E.  Conclusion

Company policies may or may not be admissible in litigation depending on the jurisdiction and the issue. In any event, they should not be admissible for the purpose of establishing the legal duty or the standard of care that a defendant owed a plaintiff.

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Photo of David Fowler Johnson David Fowler Johnson

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David maintains an active trial and appellate practice and has consistently worked on financial institution litigation matters throughout his career. David is the primary author of the The Fiduciary Litigator blog, which reports on legal cases and issues impacting the fiduciary…

[email protected]

David maintains an active trial and appellate practice and has consistently worked on financial institution litigation matters throughout his career. David is the primary author of the The Fiduciary Litigator blog, which reports on legal cases and issues impacting the fiduciary field in Texas. Read More

David’s financial institution experience includes (but is not limited to): breach of contract, foreclosure litigation, lender liability, receivership and injunction remedies upon default, non-recourse and other real estate lending, class action, RICO actions, usury, various tort causes of action, breach of fiduciary duty claims, and preference and other related claims raised by receivers.

David also has experience in estate and trust disputes including will contests, mental competency issues, undue influence, trust modification/clarification, breach of fiduciary duty and related claims, and accountings. David’s recent trial experience includes:

  • Representing a bank in federal class action suit where trust beneficiaries challenged whether the bank was the authorized trustee of over 220 trusts;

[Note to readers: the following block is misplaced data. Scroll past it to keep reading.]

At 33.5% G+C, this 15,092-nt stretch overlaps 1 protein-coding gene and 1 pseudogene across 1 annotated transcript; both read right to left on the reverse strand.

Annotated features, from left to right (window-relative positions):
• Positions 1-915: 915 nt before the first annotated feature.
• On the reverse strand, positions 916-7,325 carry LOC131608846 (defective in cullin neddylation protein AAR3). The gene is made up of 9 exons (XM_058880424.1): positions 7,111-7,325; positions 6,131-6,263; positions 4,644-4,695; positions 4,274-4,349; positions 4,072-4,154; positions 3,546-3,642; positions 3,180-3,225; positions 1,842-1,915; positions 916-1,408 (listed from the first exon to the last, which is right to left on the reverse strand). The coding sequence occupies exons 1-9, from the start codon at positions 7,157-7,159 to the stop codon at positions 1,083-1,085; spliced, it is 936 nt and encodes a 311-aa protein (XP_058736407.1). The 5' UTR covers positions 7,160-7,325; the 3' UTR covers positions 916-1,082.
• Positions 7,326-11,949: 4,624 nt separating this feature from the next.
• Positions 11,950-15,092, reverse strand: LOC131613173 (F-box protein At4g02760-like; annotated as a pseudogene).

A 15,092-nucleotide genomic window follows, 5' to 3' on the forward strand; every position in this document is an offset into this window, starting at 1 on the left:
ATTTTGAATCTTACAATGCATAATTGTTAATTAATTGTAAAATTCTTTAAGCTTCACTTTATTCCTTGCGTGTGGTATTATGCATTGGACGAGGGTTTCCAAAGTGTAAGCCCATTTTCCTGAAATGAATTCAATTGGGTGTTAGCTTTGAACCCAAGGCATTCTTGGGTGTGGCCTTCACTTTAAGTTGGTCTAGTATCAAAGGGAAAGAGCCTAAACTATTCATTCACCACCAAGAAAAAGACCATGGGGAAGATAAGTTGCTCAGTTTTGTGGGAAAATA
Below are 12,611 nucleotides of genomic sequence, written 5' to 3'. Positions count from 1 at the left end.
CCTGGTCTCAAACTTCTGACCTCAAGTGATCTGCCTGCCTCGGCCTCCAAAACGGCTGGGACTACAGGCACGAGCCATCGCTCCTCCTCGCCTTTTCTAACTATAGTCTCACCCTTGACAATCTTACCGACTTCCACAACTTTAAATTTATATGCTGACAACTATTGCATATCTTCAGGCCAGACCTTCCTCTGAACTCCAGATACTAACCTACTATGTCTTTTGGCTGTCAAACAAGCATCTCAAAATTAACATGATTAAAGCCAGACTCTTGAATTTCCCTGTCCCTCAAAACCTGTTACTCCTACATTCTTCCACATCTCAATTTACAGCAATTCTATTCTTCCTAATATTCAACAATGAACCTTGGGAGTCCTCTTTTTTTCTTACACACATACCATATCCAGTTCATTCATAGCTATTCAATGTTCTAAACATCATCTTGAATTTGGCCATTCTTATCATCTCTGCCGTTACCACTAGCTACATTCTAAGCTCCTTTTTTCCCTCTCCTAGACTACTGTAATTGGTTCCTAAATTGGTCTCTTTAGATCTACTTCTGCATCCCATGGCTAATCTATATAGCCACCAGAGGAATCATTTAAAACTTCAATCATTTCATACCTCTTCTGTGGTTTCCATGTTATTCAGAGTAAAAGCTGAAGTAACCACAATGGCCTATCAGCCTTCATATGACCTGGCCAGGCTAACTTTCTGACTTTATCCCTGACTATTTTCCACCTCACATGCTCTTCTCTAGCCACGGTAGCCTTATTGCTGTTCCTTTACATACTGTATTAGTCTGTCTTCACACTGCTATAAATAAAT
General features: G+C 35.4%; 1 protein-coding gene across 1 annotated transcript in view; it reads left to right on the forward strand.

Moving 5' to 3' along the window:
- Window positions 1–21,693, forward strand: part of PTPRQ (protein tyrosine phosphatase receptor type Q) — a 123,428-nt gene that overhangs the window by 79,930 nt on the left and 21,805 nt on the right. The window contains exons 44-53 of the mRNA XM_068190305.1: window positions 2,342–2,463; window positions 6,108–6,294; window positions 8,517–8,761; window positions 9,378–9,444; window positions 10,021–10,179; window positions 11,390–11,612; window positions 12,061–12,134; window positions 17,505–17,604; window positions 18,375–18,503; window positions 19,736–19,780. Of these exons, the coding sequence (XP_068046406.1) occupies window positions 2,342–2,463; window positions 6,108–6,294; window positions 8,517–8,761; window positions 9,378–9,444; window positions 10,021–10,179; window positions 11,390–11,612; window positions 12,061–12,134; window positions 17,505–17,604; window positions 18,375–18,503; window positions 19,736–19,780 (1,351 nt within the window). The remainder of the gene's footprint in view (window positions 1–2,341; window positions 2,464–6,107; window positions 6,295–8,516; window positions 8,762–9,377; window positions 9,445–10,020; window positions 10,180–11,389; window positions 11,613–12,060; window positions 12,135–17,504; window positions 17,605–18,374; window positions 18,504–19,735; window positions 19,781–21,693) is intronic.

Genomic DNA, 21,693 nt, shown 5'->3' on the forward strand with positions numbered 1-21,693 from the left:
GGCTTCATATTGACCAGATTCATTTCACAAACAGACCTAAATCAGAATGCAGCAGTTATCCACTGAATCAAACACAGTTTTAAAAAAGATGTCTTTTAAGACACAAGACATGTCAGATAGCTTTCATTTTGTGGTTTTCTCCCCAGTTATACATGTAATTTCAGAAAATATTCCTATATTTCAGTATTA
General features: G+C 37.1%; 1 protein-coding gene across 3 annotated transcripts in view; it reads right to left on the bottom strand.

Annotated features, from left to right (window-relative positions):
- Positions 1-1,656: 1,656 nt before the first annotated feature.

• Representing a bank in state court regarding claims that it mismanaged oil and gas assets;
  • Representing a bank who filed suit in probate court to modify three trusts to remove a charitable beneficiary that had substantially changed operations;
  • Represented an individual executor of an estate against claims raised by a beneficiary for breach of fiduciary duty and an accounting; and
  • Represented an individual trustee against claims raised by a beneficiary for breach of fiduciary duty, mental competence of the settlor, and undue influence.

David is one of twenty attorneys in the state (of the 84,000 licensed) that has the triple Board Certification in Civil Trial Law, Civil Appellate and Personal Injury Trial Law by the Texas Board of Legal Specialization.

Additionally, David is a member of the Civil Trial Law Commission of the Texas Board of Legal Specialization. This commission writes and grades the exam for new applicants for civil trial law certification.

David maintains an active appellate practice, which includes:

  • Appeals from final judgments after pre-trial orders such as summary judgments or after jury trials;
  • Interlocutory appeals dealing with temporary injunctions, arbitration, special appearances, sealing the record, and receiverships;
  • Original proceedings such as seeking and defending against mandamus relief; and
  • Seeking emergency relief staying trial court’s orders pending appeal or mandamus.

For example, David was the lead appellate lawyer in the Texas Supreme Court in In re Weekley Homes, LP, 295 S.W.3d 309 (Tex. 2009). The Court issued a ground-breaking opinion in favor of David’s client regarding the standards that a trial court should follow in ordering the production of computers in discovery.

David previously taught Appellate Advocacy at Texas Wesleyan University School of Law located in Fort Worth. David is licensed and has practiced in the U.S. Supreme Court; the Fifth, Seventh, and Eleventh Federal Circuits; the Federal District Courts for the Northern, Eastern, and Western Districts of Texas; the Texas Supreme Court and various Texas intermediate appellate courts. David also served as an adjunct professor at Baylor University Law School, where he taught products liability and portions of health law. He has authored many legal articles and spoken at numerous legal education courses on both trial and appellate issues. His articles have been cited as authority by the Texas Supreme Court (twice) and the Texas Courts of Appeals located in Waco, Texarkana, Beaumont, Tyler and Houston (Fourteenth District), and a federal district court in Pennsylvania. David’s articles also have been cited by McDonald and Carlson in their Texas Civil Practice treatise, William v. Dorsaneo in the Texas Litigation Guide, and various authors in the Baylor Law ReviewSt. Mary’s Law JournalSouth Texas Law Review and Tennessee Law Review.

Representative Experience

  • Civil Litigation and Appellate Law